Inflation is popping up everywhere – and will soon dent profit margins. We can dissect this a bit given the backdrop of inflating prices more broadly. We start with record corporate profits, and work toward how this may look over the next several quarters. We believe the most recent reported profit margins, as shown in the below chart7, may prove unsustainable.


Chart 1


Commodity and raw material prices have increased, resulting in input cost inflation. There are wage pressures seen in many industries, with many of these upward labor costs seen upstream in the supply chain. The cost of receiving delivery of these inputs, as well as the cost of final delivery of end-use products has increased, with shipping and transportation rates and available freight capacity at a premium. Take the cost pressures a step further into fixed cost contemplation for adding additional required capacity or equipment. Add to this, we are in the beginning innings of a new administration that is already discussing new tax and regulatory regimes. Finally, we are reverting out of a zero-interest rate world where the financing costs for firms may tick higher.

When taken in sum, all of these component examples of “cost inflation” may be significant. When applying these costs against revenues that may or may not be fully inelastic when attempts to pass these costs on to consumers takes place, we may see margins contract, and contract meaningfully.


Despite continued impressive earnings reports and more announced fiscal stimulus, equity market returns in the month of May turned out to be, well, fairly uneventful. The NASDAQ and technology stocks (XLK) declined 1.44% and 0.93% while the broader indices finished close to flat. This happened as interest rates across the curve shifted modestly lower. Perhaps equity markets are becoming fatigued? Below we show the extreme overvaluation the current equity market reflects8.


Chart 2


Reported earnings growth and margin expansion have led to multiple expansion. We believe the trailing 12-month performance of the broad market indexes has been robust, to say the least. The numbers are even more impressive when considering the 13 to 14-month numbers, which factor in the preferred parlance “base effects”. Coincidentally, we have seen an interesting theme play out for many companies over the past several months which began during the previous earnings cycle:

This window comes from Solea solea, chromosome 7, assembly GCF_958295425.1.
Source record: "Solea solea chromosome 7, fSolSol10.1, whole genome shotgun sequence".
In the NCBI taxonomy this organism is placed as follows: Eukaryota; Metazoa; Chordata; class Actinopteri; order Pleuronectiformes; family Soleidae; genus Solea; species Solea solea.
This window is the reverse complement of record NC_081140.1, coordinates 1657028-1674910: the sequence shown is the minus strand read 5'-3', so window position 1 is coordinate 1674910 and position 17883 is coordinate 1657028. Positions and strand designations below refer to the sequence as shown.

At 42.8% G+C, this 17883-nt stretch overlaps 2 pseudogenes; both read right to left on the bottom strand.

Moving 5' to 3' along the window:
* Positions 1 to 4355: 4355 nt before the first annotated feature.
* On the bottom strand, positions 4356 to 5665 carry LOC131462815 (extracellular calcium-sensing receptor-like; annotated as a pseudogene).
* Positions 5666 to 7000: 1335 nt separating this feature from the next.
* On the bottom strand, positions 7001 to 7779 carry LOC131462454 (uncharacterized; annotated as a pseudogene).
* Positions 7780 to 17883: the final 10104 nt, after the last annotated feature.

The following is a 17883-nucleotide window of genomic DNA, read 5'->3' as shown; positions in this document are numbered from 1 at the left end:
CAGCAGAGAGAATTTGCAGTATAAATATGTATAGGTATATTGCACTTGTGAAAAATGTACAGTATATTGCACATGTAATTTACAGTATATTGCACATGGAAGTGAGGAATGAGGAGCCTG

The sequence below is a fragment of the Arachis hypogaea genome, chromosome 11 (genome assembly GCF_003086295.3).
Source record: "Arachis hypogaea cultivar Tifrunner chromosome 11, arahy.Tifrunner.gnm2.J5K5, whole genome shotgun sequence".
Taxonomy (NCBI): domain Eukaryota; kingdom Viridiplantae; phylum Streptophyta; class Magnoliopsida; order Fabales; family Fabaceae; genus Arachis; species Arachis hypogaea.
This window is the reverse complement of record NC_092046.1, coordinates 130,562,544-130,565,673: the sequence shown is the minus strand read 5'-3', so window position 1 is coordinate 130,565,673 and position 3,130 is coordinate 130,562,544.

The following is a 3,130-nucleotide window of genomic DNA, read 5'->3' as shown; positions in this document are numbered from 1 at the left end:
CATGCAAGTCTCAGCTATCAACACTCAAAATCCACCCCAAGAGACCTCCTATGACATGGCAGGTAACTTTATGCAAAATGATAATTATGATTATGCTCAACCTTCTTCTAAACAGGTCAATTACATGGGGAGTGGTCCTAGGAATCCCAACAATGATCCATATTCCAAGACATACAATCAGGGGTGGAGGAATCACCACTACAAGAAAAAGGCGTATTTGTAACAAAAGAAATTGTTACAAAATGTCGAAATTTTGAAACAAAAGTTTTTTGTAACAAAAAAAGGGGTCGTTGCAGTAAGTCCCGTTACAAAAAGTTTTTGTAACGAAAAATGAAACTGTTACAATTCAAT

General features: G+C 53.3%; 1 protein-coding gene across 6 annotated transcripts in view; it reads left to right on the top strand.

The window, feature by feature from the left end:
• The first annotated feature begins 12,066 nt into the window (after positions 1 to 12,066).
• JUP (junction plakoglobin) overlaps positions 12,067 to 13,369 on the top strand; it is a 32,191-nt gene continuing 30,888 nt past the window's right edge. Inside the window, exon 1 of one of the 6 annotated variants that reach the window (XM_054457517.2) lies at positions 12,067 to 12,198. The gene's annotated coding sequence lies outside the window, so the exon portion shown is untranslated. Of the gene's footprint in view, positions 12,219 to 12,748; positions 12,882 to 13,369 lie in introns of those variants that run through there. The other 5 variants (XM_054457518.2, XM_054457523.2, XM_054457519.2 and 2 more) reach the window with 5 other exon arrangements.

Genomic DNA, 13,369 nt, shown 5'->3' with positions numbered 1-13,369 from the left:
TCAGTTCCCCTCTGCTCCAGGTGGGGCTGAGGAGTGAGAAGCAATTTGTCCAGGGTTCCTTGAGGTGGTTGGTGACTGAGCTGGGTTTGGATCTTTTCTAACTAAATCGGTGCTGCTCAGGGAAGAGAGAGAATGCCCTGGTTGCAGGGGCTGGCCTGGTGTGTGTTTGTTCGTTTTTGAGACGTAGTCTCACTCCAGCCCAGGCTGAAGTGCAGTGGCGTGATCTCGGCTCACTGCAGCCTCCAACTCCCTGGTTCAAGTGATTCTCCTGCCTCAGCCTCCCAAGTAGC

Markets interpreting bad news as good news transitioned to the concept (or realization) that even great news may be bad news with respect to impact on share prices after earnings releases.

This has resulted in the first quarter earnings season, and the month of May in particular, to be less than eventful from a topical and directional guidance perspective. What happened?

  • Is the market (as measured by about any metric you select) being perceived now as overbought?
  • Has the seesaw ride back and forth between lock downs and reopening that ended up with the seesaw sitting on the reopening side of the playground caused investor fatigue?
  • Is the now-consensus view of non-transitory inflation, or the continuous discussion about Fed action (or inaction) causing market players to take a step off the field and take a breather?
  • Or, maybe, should we look to the adage “Sell in May and Go Away” and try to decipher if it happened last month in front of our eyes?

We won’t know for sure until we see how the summer plays out. In any case, we think there are opportunities to explore both long and short when the enthusiasm returns, and we look forward to continuing our dialogue in the weeks and months ahead.

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My judgment right now is the recent inflation we’ve seen will be temporary, it’s not something that’s endemic. I expect it to last, however, for several more months, and to see high annual rates of inflation through the end of this year9.” – U.S. Treasury Secretary Janet Yellen

1 The S&P 500 Index includes 500 leading companies and covers approximately 80% of the available market capitalization. The S&P 500 Dividend Yield is the estimated sum of all dividends paid by the index’s stocks in the last 12 months, divided by the index market capitalization as reported by the S&P. The dividend yield does not represent or predict the performance of the Fund. Indexes are unmanaged and it is not possible to invest in an index.

2 The 30-day SEC yield is calculated from the 30 days ending on the last day of the previous month. This figure approximates the yield an investor would receive in a year, assuming that each bond in the portfolio is held until maturity. View the 30 day SEC yield here.







9 Bloomberg